Targeting the significant homeless population in northwest Harris County—including along FM 1960 between Hwy. 249 and I-45—the Harris County sheriff’s office created the Homeless Outreach Team in November.
HCSO has dedicated two deputies, a sergeant and one lieutenant to the HOT, which is a private-public partnership between HCSO and local nonprofits. The program’s goal is to divert the homeless population from jail cells by connecting them with social services, HCSO Lt. Robert Henry said.
“We wanted to look at a different way to help people rather than to criminalize them,” Henry said. “This program will get people off the street and into temporary housing.”
The HOT will also address the intersection of homelessness and mental illness, Henry said. Officers in the program have been trained to recognize and respond to mental illness and have taken a 30-day course in advanced first aid from Cypress Creek EMS, he said.
“Isn’t it time that we decriminalize mental illness and homelessness and start treating them for what they really are?” Henry said.
Helping the homeless
Although homelessness has declined overall in the Greater Houston area, officials said the problem persists in unincorporated areas of Harris County.
FM 1960 features the largest concentration of homelessness in the county— especially near Cutten and Kuykendahl roads—where panhandling and pitched tents cause mobility concerns, Precinct 4 Constable Mark Herman said.
Economic factors and the gentrification of Houston’s inner city have pushed the homeless issue out to Spring and Klein, said Carole Little, Northwest Assistance Ministry’s president and CEO.
“There’s been a tremendous migration from inner city to the suburbs as rent has increased, and the inner city started to renovate and taxes were raised,” Little said. “Rent goes up, and [residents] end up migrating to where they can afford housing. [FM]1960 has seen a tremendous increase in people living below [the] poverty line. And many people are one crisis [away] from homelessness. The No. 1 reason people become homeless is economics.”
Looking to address the growing need, the HOT’s two deputies will be tasked with meeting homeless people, building a rapport by learning their stories and assessing what each individual needs to transition into temporary housing. Homeless people will only be arrested if they are committing a crime, Henry said.
The program provides the homeless an opportunity to meet with civilian service providers. HCSO has partnered with several organizations—including Spring and Klein nonprofits Northwest Assistance Ministries and Hope Haven—to provide immediate services in areas, such as mental health, substance abuse and assistance for veterans.
However, some homeless people may just need help procuring an ID card to enter a shelter or apply for jobs, HCSO Deputy Thomas Gilliland said.
In just the first two weeks of HOT’s implementation, HCSO deputies helped transition 18 homeless people into temporary housing, Henry said.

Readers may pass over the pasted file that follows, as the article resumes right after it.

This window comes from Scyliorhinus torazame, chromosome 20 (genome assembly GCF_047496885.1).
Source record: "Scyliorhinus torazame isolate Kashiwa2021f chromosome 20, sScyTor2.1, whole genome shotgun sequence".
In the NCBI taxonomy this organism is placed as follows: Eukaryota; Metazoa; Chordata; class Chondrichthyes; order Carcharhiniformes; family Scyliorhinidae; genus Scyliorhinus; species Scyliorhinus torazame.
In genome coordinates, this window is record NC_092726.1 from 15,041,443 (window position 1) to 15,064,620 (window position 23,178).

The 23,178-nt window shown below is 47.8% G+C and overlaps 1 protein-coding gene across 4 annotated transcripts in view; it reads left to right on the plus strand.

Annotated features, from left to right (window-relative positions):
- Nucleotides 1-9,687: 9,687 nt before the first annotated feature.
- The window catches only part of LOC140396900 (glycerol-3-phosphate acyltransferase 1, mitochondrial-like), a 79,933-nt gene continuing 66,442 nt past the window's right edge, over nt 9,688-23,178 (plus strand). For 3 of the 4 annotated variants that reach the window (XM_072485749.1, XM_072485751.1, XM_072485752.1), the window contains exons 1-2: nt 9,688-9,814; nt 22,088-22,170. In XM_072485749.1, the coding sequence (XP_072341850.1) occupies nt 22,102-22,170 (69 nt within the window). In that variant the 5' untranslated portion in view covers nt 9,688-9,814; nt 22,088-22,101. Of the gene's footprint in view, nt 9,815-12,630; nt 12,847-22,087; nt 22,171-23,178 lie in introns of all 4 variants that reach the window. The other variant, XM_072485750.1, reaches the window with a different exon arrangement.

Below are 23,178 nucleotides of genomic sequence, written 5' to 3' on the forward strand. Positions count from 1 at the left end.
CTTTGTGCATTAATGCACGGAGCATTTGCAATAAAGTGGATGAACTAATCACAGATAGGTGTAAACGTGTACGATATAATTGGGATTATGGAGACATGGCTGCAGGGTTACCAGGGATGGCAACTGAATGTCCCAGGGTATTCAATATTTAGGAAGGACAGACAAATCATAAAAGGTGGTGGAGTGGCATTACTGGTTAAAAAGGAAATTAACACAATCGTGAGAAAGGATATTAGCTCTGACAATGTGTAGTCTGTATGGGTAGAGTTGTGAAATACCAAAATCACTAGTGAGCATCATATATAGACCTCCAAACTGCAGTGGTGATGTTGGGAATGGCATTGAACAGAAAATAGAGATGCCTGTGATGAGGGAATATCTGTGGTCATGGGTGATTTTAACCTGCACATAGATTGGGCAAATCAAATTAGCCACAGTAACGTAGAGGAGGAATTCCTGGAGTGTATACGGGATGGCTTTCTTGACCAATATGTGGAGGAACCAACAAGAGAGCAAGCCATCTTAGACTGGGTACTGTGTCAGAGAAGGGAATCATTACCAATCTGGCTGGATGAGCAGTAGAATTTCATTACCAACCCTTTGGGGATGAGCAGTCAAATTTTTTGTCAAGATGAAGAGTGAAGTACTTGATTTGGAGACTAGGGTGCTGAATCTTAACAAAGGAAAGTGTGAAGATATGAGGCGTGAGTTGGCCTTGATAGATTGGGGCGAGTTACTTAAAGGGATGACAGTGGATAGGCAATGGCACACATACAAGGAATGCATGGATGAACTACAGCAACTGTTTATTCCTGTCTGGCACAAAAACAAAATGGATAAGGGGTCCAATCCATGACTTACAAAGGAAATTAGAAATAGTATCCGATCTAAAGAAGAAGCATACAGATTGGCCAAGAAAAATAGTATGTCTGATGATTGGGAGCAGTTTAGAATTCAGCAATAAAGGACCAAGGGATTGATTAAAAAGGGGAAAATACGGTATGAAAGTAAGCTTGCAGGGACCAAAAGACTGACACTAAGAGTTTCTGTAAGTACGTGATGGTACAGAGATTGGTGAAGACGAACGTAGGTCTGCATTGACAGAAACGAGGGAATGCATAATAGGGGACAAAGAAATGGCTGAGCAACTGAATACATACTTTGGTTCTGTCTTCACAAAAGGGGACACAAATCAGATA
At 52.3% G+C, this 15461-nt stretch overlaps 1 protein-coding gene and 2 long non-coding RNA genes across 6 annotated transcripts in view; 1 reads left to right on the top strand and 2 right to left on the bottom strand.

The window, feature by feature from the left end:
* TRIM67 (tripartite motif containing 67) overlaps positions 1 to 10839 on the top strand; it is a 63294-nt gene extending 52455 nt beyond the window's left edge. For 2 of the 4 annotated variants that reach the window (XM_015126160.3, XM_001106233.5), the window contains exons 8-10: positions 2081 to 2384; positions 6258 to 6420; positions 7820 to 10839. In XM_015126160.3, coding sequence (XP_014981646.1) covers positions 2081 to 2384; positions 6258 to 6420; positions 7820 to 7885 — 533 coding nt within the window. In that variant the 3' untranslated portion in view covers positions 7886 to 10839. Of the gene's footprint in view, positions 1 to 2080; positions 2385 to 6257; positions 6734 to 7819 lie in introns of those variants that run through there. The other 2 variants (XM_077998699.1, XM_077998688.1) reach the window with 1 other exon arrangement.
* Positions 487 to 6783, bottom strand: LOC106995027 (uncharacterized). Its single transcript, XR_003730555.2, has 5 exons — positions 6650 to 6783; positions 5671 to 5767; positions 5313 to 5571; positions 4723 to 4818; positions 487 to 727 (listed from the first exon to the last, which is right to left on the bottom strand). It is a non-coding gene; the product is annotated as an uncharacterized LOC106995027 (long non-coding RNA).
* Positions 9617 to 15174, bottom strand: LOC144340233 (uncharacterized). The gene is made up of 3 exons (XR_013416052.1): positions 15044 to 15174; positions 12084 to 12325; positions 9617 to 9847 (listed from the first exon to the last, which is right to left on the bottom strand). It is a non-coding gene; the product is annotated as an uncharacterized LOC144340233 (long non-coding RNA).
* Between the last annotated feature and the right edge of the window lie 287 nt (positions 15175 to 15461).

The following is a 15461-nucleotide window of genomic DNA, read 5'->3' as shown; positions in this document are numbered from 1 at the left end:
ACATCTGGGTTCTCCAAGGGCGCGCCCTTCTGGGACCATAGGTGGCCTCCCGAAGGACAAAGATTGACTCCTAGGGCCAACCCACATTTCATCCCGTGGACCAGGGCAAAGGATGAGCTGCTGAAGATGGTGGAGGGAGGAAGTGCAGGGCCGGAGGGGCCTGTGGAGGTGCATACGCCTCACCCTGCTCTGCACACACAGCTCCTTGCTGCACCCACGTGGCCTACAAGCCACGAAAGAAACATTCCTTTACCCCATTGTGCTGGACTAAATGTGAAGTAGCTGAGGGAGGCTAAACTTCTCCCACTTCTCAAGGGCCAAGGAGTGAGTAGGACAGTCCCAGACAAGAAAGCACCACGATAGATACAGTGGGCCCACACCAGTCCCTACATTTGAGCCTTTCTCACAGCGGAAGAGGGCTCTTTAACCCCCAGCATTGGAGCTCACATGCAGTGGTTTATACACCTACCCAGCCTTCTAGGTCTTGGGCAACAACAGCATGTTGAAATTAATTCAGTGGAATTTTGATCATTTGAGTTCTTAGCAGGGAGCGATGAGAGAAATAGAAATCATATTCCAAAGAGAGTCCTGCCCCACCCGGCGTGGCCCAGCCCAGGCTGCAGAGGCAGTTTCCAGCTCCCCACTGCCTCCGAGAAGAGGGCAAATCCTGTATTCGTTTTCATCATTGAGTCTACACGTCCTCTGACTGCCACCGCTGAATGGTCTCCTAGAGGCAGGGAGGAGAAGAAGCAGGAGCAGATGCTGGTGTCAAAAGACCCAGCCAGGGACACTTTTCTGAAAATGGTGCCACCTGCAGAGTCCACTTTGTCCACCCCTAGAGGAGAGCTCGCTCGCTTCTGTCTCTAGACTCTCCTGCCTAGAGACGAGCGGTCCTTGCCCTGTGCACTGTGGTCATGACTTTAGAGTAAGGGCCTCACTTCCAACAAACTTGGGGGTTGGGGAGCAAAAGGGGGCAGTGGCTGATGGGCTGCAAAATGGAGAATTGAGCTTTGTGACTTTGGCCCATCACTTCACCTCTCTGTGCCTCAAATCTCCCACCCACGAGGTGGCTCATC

He expects this number to grow as the program becomes more ingrained in the community. The HCSO will track the number of homeless people who are contacted, the number of people who accept the proposition and which social service they were diverted to.
“Isn’t it time that we decriminalize mental illness and homelessness and start treating them for what they really are?”
—Lt. Robert Henry, Harris County sheriff's office
Refining the tactics
The HOT represents a different approach to law enforcement in Harris County where officers attempt to improve the community as opposed to only enforcing the law, Henry said.
Other law enforcement agencies, such as the Harris County Precinct 4 constable’s office, will interact differently with the homeless in northwest Harris County.
“We’ve written tickets and arrested them for [outstanding] warrants,” Herman said. “Now we’re going to use the [Homeless Outreach Team] as a resource. What we found is that you get them out of the road, and they’re back in the road the next day. It’s a public safety issue.”
The HOT is a natural progression from the Crisis Intervention Response Team, which was founded in April to divert mentally ill people who face minor charges into treatment rather than county jail cells, Henry said.
Following an August meeting of HCSO officials in which Harris County Sheriff Ron Hickman showed his support for the HOT program, Henry said he began planning the program’s rollout.
Although the number of homeless individuals in Harris and Fort Bend counties have decreased by 46 percent from 2011 to 2015, according to the Coalition for the Homeless, the number of homeless individuals in Harris County Jail decreased by only 20.4 percent during that timeframe.
Saving tax dollars
The HOT program received $110,000 from private donations to the Harris County Sheriff’s Office Foundation. The donations allowed the agency to purchase a van and a utility task vehicle that can reach wooded or wet areas. The program’s only costs to taxpayers are the salaries of the participating officers.
The program is also financially beneficial to taxpayers, who are footing the bill for Harris County jails, Henry said.
“Receiving three tickets or spending a night in jail won’t stop them from doing the thing that’s feeding them,” said Kristyn Stillwell, president and executive director of Hope Haven. “By offering these services, it kind of circumvents the system and fixes it from the back door. It took these HOT teams to get the support we need on the streets.”